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Jacqueline Monahan's Movie Reviews

Black Mass | Johnny Depp, Joel Edgerton, Kevin Bacon, Benedict Cumberbatch, Jesse Plemons, Dakota Johnson, Julianne Nicholson, Peter Saarsgard, Rory Cochrane, W. Earl Brown | Review

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Jacqueline  Monahan

Las Vegas Round The Clock
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Jacqueline Monahan is an educator for the GEAR UP program at UNLV.
She is also an entertainment reporter for Lasvegasroundtheclock.com
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Black Mass | Johnny Depp, Joel Edgerton, Kevin Bacon, Benedict Cumberbatch, Jesse Plemons, Dakota Johnson, Julianne Nicholson, Peter Saarsgard, Rory Cochrane, W. Earl Brown | Review


Get used to the term “Southie”; you’re going to hear it - a lot.
That’s because this fact-based story is set in South Boston, former stomping ground of the notorious crime boss James “Whitey” Bulger (Johnny Depp) from middle age (he had already been imprisoned in Leavenworth and Alcatraz, among others) to his eventual arrest in 2011 at the age of 82.
The title refers to the unholy alliance between Bulger and the FBI, a dubious partnership proposed by John Connolly (Joel Edgerton) an agent and childhood friend of Bulger and his younger brother, Billy (Benedict Cumberbatch) a Massachusetts state senator.  Connolly successfully pitches the risky relationship to his reluctant boss, special agent Charles McGuire (Kevin Bacon) after securing a promise from Bulger that he, the violent head of Boston’s Winter Hill Gang, won’t kill anyone while his cooperation with the FBI is in place.  Yeah, right.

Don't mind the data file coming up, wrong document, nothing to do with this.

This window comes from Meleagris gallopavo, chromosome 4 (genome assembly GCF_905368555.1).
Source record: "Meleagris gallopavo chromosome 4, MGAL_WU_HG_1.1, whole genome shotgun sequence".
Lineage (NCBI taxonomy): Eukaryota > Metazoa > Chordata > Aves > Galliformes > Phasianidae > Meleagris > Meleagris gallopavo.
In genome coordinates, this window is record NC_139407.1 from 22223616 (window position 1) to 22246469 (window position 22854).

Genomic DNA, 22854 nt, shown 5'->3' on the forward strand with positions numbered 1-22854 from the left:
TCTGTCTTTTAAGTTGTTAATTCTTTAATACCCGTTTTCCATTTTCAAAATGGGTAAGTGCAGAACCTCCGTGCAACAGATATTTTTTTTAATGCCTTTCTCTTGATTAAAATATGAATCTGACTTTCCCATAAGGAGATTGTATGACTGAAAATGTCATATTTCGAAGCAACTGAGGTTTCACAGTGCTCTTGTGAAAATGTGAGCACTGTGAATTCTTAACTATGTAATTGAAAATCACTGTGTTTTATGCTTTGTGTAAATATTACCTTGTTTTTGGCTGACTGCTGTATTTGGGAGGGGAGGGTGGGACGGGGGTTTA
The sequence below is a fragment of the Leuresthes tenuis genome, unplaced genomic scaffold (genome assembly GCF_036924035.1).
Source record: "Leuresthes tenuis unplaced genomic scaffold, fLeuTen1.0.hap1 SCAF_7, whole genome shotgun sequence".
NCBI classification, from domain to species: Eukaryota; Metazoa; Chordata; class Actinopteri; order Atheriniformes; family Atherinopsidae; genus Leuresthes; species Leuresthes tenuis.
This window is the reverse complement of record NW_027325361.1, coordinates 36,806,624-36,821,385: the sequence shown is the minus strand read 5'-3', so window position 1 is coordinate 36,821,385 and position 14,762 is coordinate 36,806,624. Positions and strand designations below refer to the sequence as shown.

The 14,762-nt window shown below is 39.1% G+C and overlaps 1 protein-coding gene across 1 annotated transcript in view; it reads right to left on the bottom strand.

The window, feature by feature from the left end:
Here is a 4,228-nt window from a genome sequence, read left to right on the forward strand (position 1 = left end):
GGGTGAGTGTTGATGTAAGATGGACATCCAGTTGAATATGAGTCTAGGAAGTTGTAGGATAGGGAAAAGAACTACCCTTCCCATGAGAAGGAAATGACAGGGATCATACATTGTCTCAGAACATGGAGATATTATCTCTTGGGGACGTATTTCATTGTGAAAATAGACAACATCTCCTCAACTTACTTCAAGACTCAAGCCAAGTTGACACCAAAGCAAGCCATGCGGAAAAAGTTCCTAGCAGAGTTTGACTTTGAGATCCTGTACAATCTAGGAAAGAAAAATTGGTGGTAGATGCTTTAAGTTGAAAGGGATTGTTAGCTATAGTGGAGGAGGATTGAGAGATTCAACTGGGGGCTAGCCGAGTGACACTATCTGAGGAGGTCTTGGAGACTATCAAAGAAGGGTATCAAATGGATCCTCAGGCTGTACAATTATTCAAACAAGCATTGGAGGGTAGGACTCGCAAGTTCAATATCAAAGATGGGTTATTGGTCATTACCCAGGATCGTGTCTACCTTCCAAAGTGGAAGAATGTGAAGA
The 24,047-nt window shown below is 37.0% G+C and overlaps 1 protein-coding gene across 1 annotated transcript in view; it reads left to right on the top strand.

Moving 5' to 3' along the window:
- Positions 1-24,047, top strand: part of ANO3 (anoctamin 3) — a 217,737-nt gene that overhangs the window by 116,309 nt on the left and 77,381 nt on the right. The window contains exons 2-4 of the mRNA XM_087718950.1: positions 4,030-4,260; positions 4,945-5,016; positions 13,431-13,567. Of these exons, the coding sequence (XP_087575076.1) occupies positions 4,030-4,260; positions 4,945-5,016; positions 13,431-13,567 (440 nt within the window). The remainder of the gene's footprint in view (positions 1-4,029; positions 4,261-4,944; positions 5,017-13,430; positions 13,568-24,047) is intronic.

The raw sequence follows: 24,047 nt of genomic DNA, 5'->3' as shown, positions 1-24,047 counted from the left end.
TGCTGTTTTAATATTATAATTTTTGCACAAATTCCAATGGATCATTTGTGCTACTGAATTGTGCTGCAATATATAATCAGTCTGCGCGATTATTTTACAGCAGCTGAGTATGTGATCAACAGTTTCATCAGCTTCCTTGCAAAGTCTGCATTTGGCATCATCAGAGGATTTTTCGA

Bulger became an informant (he hated that word) for the FBI against the Italian mob in northern Boston in return for a brazenly exploited immunity from prosecution.  Murder, extortion, and federal racketeering were just a few of Bulger’s specialties, along with smuggling arms to the Irish Republican Army.  He left some of the killing to his henchman when he wasn’t busy being “hands on.”  Women were not immune from his wrath.
Told in flashback form by former Bulger associate Kevin Weeks (Jesse Plemons) and others, the film chronicles the progression of Bulger’s power and prominence in Boston’s underworld, sacrificing lives, careers, relationships, and reputations along the way.  
Depp portrays the aging gangster with a creepy, soft-spoken stealth, a very pronounced Southie accent, a noticeably dying tooth and a receding hairline, slicked back into a steely gray skull-cap.  We never find out how he got his nickname, only that he disliked being called “Whitey” under threat of imminent bodily harm.  Slick and sinister, Depp virtually disappears into the character, aided by a Members Only jacket and milky-blue contacts, sometimes covered with aviator shades.
The performance is mesmerizing, a testament to Depp’s skill at portraying a most unlikely polar opposite of what we have come to expect from him.  And that is a very good thing indeed.
Edgerton’s Connolly is at once cocky and bewildered, compromising his principles, his marriage, and his livelihood in order to court the venomous Bulger for tips that were dubious at best. Edgerton’s conflicted portrayal garners sympathy despite the persistent cloud of his character’s flawed judgment.
Cumberbatch’s “respectable” Senator William “Billy” Bulger is a major contrast to his black sheep brother while turning a blind eye to his crimes, a role in which Cumberbatch excels.  Jesse Plemons embodies the look of a thug with a ferocious countenance and a demeanor to match.
Rory Cochrane, W. Earl Brown, Peter Sarsgaard, Julianne Nicholson, Adam Scott, and Dakota Johnson co-star as characters affected directly and indirectly by Bulger’s brutal universe.
Director Scott Cooper (Crazy Heart) focuses on both Bulger and the conflicted, compromised Connolly in this adaptation (from Dick Lehr and Gerard O’Neill’s book Black Mass: The True Story of an Unholy Alliance Between the FBI and the Irish Mob) by screenwriters Mark Mallouk (A Walk Among the Tombstones) and Jez Butterworth (Live.Die.Repeat: Edge of Tomorrow).
This is Depp’s film, and he owns it the way Bulger owned Boston’s south side.
Just don’t call him Tonto, or Willie Wonka, or Captain Jack, or Mortdecai.  And never, ever, call him Whitey.

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